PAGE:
Davis said that he considered scraping together the $800 to see if Bentham would actually publish the fake paper, but considered that taking the hoax further would be "unethical."

        "I think that the point has been made," he said. "And, I mean, it's $800, and I'm a graduate student."

        The paper is clearly nonsense; here's a few lines from the beginning:

        "Compact symmetries and compilers have garnered tremendous interest from both futurists and biologists in the last several years. The flaw of this type of solution, however, is that DHTs can be made empathic, large-scale, and extensible. Along these same lines, the drawback of this type of approach, however, is that active networks and SMPs can agree to fix this riddle."

        • by gweihir (88907)

          Ah, yes. I should have said "accepted". My last information was that they were scraping together those $800 to go to the conference.

    • You got me - I generated this post algorithmically... Guess I need to work on it.

    • The relevant journal is a non-traditional "open access journal" where articles are freely available (pseudo-random sample [benthamscience.com]; others here [benthamscience.com]), but article authors pay the publisher to publish. It's similar to self-publishing. I imagine TOISCIJ is not respected at all since in a brief search the only info I could find on it was related to the fake paper incident. While it is technically a "peer reviewed journal" (or at least it calls itself that, present evidence to the contrary), it's misleading not to immediatel

  • Robo-graders? (Score:5, Insightful)

    by Anonymous Coward on Monday April 23, 2012 @10:26AM (#39770673)

    So you're telling me we've not only solved the natural language problem, we're also wasting it on grading essays?

    We're not even close. Robo-grading essays is not only cheating, it's probably the worst disservice a school could do to its students. When you grade an essay you're looking at far more than technical accuracy (spelling, word count, formatting, valid citations). You're looking for meaning, articulation and interesting points of view. Robots can't teach critical analysis, can't offer helpful critiques of writing style, and certainly can't make judgement calls on how "good" an essay is.

    • The problem is human graders at the high school level only look at the things this program looks at. I've read and graded the kinds of 5 paragraph theme essays they are talking about and we don't look at content. It's sad you can replace SUBJECT in those essays with any noun (frogs, cars, china, hellcats) and the essay makes the same amount of sense.
      • Which should reveal that the problem is with the test, not with the mechanism of grading.

        • Unfortunately, with the teacher to student ratio most schools have today, there just isn't time to fix that problem...
          • Could you clarify? What do student-teacher ratios have to do with method of testing? I can see some very loose connections there, but perhaps you have a clearer picture than I do.

            • If 1 teacher has 180 students (6 classes, 30 students per class), he can not have time to look at the content of each essay portion of the tests for each student.
              • Ok, and coming back to what I originally posted, that's a grading problem, not a nature of the test problem, but I believe there is an underlying problem in what they are trying to test.

    • I'd rather be graded by a robo grader than a real person. They are more consistent and aren't biased towards giving the students they like better grades. Yes they have their short comings but teachers do also.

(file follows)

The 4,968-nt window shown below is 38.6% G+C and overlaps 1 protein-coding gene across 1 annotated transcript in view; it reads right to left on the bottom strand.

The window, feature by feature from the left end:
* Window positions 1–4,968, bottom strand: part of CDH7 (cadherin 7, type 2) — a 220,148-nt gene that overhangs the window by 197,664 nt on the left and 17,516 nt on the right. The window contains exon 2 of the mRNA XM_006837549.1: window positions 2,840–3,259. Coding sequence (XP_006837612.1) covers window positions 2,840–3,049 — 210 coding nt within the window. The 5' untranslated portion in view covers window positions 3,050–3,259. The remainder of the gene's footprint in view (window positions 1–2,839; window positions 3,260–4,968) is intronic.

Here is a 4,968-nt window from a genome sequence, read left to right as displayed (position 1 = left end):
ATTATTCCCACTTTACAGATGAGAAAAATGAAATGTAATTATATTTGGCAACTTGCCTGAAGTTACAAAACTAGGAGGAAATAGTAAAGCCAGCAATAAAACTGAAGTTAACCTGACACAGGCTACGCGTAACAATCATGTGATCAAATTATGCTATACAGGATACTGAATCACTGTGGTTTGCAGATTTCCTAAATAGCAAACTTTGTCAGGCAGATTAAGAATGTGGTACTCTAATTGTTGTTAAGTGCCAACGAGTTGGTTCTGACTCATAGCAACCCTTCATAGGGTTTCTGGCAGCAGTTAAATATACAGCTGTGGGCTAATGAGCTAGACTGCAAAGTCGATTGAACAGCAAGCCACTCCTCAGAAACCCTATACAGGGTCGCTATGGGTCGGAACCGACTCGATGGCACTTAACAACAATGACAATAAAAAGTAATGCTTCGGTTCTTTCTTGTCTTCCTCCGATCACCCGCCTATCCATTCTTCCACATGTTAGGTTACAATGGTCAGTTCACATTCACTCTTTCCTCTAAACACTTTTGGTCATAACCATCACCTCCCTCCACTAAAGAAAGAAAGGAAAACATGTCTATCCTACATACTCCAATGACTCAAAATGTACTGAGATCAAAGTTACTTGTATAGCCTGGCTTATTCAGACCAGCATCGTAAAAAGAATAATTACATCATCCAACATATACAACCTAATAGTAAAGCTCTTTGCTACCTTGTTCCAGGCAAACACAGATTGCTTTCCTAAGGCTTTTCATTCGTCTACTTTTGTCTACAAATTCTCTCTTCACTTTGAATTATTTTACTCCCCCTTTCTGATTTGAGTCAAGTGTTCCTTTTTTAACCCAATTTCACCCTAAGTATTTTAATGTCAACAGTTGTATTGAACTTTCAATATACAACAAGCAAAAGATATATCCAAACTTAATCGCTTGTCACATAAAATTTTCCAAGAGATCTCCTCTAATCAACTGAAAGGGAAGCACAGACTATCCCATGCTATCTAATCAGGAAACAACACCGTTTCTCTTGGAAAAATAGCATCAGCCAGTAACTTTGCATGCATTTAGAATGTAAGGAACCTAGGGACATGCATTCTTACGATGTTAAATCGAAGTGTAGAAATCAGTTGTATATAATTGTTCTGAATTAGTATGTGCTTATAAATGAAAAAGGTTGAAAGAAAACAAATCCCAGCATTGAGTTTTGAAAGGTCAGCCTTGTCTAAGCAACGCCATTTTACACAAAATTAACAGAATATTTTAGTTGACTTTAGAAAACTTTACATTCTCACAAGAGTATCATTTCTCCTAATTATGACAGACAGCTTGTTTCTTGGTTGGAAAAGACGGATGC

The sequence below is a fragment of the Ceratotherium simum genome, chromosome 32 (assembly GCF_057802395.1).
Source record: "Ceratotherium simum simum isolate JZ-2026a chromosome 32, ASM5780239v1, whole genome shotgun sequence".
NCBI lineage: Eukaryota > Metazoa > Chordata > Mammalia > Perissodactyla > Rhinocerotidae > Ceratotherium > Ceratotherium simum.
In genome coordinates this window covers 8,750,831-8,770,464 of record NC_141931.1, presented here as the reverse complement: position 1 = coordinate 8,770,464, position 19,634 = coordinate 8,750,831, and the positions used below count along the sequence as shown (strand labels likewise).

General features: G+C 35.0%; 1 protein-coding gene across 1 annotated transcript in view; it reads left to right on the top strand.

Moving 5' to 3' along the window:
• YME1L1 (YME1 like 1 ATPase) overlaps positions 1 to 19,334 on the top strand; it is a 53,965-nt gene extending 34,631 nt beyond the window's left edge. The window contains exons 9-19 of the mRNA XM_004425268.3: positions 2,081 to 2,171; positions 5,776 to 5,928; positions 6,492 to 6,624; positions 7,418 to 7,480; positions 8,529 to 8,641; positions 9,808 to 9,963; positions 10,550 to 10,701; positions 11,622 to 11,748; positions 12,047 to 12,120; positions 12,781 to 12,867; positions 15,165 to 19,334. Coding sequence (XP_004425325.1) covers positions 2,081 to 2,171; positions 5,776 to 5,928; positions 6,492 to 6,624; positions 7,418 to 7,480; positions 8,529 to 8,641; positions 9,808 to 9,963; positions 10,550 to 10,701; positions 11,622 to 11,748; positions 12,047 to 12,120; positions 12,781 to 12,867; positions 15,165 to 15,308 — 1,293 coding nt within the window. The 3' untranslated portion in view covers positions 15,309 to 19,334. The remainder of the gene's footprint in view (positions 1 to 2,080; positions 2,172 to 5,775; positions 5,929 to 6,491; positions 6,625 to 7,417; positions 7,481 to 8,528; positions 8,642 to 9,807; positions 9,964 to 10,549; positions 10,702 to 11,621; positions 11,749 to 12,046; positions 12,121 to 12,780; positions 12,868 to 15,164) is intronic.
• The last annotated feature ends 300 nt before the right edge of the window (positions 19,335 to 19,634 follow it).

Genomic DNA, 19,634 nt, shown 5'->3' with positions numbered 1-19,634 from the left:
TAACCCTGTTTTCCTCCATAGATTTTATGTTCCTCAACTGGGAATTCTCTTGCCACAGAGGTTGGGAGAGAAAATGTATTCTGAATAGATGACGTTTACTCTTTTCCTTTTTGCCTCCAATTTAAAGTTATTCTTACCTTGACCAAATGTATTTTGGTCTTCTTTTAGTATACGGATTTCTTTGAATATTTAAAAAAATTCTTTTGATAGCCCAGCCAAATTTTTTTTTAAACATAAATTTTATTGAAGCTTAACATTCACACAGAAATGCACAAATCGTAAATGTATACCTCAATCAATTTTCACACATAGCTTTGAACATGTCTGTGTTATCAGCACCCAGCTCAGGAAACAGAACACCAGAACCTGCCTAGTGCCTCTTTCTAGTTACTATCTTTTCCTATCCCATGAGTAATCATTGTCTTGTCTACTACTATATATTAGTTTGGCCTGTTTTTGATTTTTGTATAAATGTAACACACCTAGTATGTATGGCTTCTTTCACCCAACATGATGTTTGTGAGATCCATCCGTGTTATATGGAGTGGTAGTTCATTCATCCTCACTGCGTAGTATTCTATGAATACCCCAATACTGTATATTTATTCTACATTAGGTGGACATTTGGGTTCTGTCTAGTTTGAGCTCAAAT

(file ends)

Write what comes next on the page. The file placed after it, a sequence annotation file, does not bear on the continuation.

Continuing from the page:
• Perhaps we could have such things submitted via computers, and the computer knows who submitted the paper and attaches the grade to that student, but the teacher does not know.
  • There may be situations in which simply getting a grade is of use, but, in most cases, I'd have thought that getting feedback was as important as getting the grade — knowing I have a good essay is one thing, but knowing where I went wrong, with guidance from someone skilled in the area, is the most important thing, since, otherwise, I have to guess as to where I need to improve.

  • by Chrisq (894406) on Monday April 23, 2012 @10:36AM (#39770761)
    Our "corporate firewall" frequently gets things wrong. A site on "Sharp calculators" was classified as a weapons site, though I would imagine that stabbing anyone with one would be difficult. A "security software slap-down" was classed as "tasteless and violence", though no security software was injured. In short robo-graders are probably only any good for politicians, where the content doesn't matter as long as its delivered right.
  • It a teacher is going to phone it in what does that tell the class? Why should a student even bother to write a paper? Maybe students should have auto-generation software.

    For all of the things we screw up in the US one thing we've done (mostly) right is college education. People travel from all over the world to go to school in the US.

    It's shit like this that will ruin it.

    • It a teacher is going to phone it in what does that tell the class?

      Since when are teachers with any relationship to the students involved in standardized tests, except as proctors?

      • by Picass0 (147474)

        The scope of software assisted grading goes beyond standardized testing. We've not talking about software looking at what ovals you filled in. It's using in grading essays, book reports, research papers, and I shudder to think perhaps even thesis papers.

  • by peter303 (12292) on Monday April 23, 2012 @10:53AM (#39770977)
    The rob grader can check spelling, grammar, structural style. The human grader can check for content accuracy and essay quality and creativity.
  • by peter303 (12292) on Monday April 23, 2012 @10:55AM (#39770999)
    I dont worry too much about gaming the system. To "fool" the grader you'll have to learn spelling, grammar and structural style - exactly what the test-makers want.